Microsoft’s Celebration of Pride Embraces Diversity and Inclusivity Through Design
A few weeks back upon firing up Microsoft Edge, I noticed an invitation and option to add a slew of new browser backgrounds – a polychromatic explosion of designs inspired by the many flags of the LGBTQI+ community and in observance of Pride, the annual celebration spotlighting lesbian, gay, bisexual, transgender, non-binary and queer social and self acceptance and history. Aware of the Redmond-based tech giant’s previous efforts in years prior promoting inclusivity, both within their own team and extending beyond to the millions of users who use Microsoft products daily, we became curious not only about this year’s portfolio of Pride-centered works, but more importantly about the history and impact of the initiative itself.
Aleksey Fedorov, Microsoft Pride co-lead, GLEAM // Sr. Creative producer at the Microsoft brand team spoke with us about this colorful celebration spanning Microsoft’s products and services, including the Xbox platform, Microsoft Teams, Microsoft 365, Surface, Windows, and numerous other extensions of the Microsoft portfolio, alongside the design challenges associated with designing a Pride-themed campaign intended to encompass and weave together 19 different Pride flags and identities.
Let’s start from the beginning. When did Microsoft first make a concerted effort to celebrate Pride and use product customization as an extension of this celebration?
Microsoft started advocating for the LGBTQI+ community back in 1989 when we added sexual orientation into non-discrimination policy. In 1993, we began offering employee benefits for same-sex domestic partnerships –making us one of the first companies in the world to do so. We’ve gotten the perfect 100 score on the Human Rights Campaign Corporate Equality Index for the past 16 years.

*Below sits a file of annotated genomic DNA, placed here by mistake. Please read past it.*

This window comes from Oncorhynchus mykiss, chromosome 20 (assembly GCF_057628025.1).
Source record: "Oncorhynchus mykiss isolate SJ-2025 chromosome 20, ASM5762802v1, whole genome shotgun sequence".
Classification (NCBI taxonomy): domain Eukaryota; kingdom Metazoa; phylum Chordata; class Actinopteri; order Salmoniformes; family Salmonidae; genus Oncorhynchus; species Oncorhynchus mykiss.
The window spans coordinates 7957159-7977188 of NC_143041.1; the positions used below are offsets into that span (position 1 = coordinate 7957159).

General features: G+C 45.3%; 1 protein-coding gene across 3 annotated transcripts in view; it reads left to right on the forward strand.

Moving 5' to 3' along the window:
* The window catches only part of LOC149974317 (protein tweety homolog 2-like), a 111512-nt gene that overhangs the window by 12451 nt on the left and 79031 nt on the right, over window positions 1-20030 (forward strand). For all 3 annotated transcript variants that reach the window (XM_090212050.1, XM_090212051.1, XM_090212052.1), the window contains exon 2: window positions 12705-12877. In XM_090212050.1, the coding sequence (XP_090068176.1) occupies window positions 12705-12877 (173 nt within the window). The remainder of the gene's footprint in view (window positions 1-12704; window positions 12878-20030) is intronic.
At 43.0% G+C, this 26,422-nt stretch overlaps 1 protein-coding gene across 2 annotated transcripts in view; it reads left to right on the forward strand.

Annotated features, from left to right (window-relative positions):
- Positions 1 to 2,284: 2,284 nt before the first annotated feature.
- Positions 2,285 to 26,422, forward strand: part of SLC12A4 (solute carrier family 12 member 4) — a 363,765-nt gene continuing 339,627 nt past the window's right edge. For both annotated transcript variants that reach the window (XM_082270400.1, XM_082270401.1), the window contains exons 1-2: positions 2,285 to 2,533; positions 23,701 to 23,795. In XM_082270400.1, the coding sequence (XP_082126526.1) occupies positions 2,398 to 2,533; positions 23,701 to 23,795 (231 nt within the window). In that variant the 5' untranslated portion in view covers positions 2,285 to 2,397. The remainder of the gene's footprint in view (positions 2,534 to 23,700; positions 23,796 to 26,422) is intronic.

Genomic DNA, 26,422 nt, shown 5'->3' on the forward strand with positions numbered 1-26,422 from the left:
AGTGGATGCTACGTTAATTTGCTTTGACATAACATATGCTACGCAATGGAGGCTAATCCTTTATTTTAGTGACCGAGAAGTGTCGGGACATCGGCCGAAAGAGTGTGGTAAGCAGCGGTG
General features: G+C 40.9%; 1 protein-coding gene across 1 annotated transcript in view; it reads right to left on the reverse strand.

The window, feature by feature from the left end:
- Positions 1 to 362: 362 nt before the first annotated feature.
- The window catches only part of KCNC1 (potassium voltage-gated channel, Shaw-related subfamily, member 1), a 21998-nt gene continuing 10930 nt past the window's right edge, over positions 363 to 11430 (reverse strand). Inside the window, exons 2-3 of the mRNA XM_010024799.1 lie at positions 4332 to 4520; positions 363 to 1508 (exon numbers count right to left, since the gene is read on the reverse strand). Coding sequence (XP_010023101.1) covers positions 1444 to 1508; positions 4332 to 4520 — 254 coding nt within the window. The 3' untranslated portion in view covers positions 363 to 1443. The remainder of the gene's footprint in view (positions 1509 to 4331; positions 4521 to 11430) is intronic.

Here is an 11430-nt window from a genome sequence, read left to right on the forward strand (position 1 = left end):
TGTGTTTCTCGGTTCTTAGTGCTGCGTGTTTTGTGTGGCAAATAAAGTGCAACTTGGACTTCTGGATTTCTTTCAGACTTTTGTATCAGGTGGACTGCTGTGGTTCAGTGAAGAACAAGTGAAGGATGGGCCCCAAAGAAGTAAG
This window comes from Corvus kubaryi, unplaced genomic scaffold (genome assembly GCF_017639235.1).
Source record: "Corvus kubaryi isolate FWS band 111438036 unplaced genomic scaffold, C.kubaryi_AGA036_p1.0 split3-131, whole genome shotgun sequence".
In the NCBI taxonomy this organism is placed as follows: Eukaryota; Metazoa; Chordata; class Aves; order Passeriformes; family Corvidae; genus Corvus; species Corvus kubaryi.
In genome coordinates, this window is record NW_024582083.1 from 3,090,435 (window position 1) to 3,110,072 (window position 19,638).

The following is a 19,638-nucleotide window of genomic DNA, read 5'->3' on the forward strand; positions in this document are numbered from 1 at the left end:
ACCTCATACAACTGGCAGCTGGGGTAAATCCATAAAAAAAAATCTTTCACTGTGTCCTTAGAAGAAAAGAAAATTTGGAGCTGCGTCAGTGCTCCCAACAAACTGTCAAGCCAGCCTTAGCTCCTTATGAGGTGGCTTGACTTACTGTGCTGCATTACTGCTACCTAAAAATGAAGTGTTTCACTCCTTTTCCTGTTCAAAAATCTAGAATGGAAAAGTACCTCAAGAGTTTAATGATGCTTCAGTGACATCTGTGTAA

We’ve always celebrated Pride internally, and over the past few years started expanding messages of LGBTQI+ equity and inclusion into our products. Satya [Nadella, executive chairman and CEO of Microsoft] encourages us to use Microsoft as a platform for good, and that’s what we are attempting to do at Pride.
Did the impetus to celebrate Pride originate internally amongst LGBTQI+ employees?
Pride celebrations have always been orchestrated by the GLEAM community. In fact, the group has an elected role on the GLEAM Board of Directors, focused specifically on the Pride celebrations. Over the past 4 years the team turned Pride into a grass-roots movement inside the company, creating wide-scale product and marketing support. Now the entire Microsoft rallies around Pride – and many teams have Pride celebrations as part of their daily jobs.
It’s always about employees and people from the community sharing their stories, and talking about things that are important for the community at the moment. In 2018 the community spotlighted different issues that it faced at the time, in 2019 it encouraged everyone to take actions for equity, in 2020 the campaign focused on addressing misconceptions and creating dialogue even with people who might disagree with us, and in 2021 it’s centered on intersectionality, and the idea that to make progress on racial equity, environmental equity, Indigenous rights, LGBTQI+ rights we need to come together across communities and groups and create collective change.
Can you tell us when Microsoft begin integrating this effort in relation to products and services?
A few years back we started using our products as a way to drive conversations about Pride. In 2019 we released Surface Pride Type Cover, in the following years we’ve expanded the reach of the campaign. This year it’s our largest and most inclusive product release to date. We always make a corresponding donation to honor the Pride campaign and note on the release of these products. This year, we donated $150,000 to LGBTQI+ nonprofits around the world. That’s on top of over two million dollars that Microsoft together with employees donated to LGBTQI+ nonprofits since last year alone.
Pride has grown from a small initiative to a large-scale cross-company moment. It’s likely the largest product release that we do as a company.
What were some of the challenges in trying to weave together 19 different Pride flags and identities into a cohesive themed line of products/accessories?